Most businesses use an accounting tool, Excel sheet, or reporting software to calculate their operating expenses. These are the simplest options for understanding your small business operating expenses. Alternatively, you can add them all by hand: the formula might look something like this example from Indeed

Operating expenses = accounting supplies + expenses on office supplies + insurance + licensing fees + legal fees + marketing and advertising + payroll and wages + repairs and equipment maintenance + taxes + travel + utilities + vehicle expenses

Integrating accounting software with your Clover POS can help you track key metrics related to your cash flow, including operating expenses, to determine when you might need to seek additional funding or tighten up your spending. Plus, get real-time sales reports that can help you better strategize your operating expenses according to best-selling items, foot traffic, and seasonal sales changes. 

Tips for managing your small business operating expenses

Operating expenses can give you a clearer picture of your business’ financial performance. Many ventures appear profitable when using the simple break-even calculation of subtracting COGS from revenue. However, this equation ignores operating expenses — which can tell a very different story. 

Track and analyze all your expenses to better understand your cash flow and improve financial planning. Implement a system to record all expenses and categorize them to identify areas where you could potentially cut back, if needed. Regularly review your expense reports to identify areas of high spending, and look for ways to optimize your operations.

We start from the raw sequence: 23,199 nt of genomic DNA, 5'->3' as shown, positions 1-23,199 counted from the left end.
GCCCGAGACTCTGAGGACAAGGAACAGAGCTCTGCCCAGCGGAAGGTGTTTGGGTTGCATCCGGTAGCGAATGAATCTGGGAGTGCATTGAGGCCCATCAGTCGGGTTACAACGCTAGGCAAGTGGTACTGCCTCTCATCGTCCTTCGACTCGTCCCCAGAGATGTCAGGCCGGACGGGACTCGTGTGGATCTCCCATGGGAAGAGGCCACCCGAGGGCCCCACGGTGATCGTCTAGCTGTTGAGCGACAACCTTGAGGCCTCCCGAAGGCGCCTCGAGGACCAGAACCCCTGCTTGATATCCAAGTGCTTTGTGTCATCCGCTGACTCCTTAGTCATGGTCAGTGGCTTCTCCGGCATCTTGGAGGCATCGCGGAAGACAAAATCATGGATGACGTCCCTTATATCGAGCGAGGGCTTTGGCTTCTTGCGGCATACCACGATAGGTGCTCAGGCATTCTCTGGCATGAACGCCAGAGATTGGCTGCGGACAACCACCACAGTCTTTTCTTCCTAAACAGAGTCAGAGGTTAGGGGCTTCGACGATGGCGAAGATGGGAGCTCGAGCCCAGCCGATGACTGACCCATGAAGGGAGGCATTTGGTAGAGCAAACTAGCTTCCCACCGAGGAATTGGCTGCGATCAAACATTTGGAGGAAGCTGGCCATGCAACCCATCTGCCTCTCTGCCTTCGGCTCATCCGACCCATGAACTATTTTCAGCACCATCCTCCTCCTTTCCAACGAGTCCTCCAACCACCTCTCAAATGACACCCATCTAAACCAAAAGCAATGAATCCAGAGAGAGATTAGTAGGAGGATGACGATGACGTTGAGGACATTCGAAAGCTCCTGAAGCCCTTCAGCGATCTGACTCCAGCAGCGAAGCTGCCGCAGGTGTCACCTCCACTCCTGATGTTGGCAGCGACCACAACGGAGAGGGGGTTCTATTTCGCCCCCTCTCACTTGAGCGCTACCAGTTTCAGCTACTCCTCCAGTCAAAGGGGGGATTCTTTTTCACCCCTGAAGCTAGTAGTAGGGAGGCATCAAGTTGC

If you do need to cut back on operating costs, consider these strategies.

  • Renegotiate contracts: See if any of your vendors are willing to offer loyalty or bulk discounts. 
  • Automate tasks: See if there are repetitive tasks, like scheduling social media posts or sending invoices, which can be automated by technology. This frees up your team’s time and potentially reduces reliance on freelance help.
  • Implement energy-saving measures: Reduce your utility bills by using energy-efficient appliances, turn off lights when not in use, and proactively manage heating and cooling systems.
  • Offer remote work: Service professionals can consider doing away with office space altogether by allowing their team to work remotely, thereby saving on rent and utilities. 

Ultimately, managing your small business operating expenses is a balancing act between keeping costs low and maintaining the quality of your products or services. By paying attention to your operating budget, you can continue to serve customers while keeping your operations lean and competitive. 

Learn how Clover can help you get deeper insights about your business’s financials. Talk to a Clover Business Consultant today.

This information is provided for informational purposes only and should not be construed as legal, financial, or tax advice. Readers should contact their attorneys, financial advisors, or tax professionals to obtain advice with respect to any particular matter.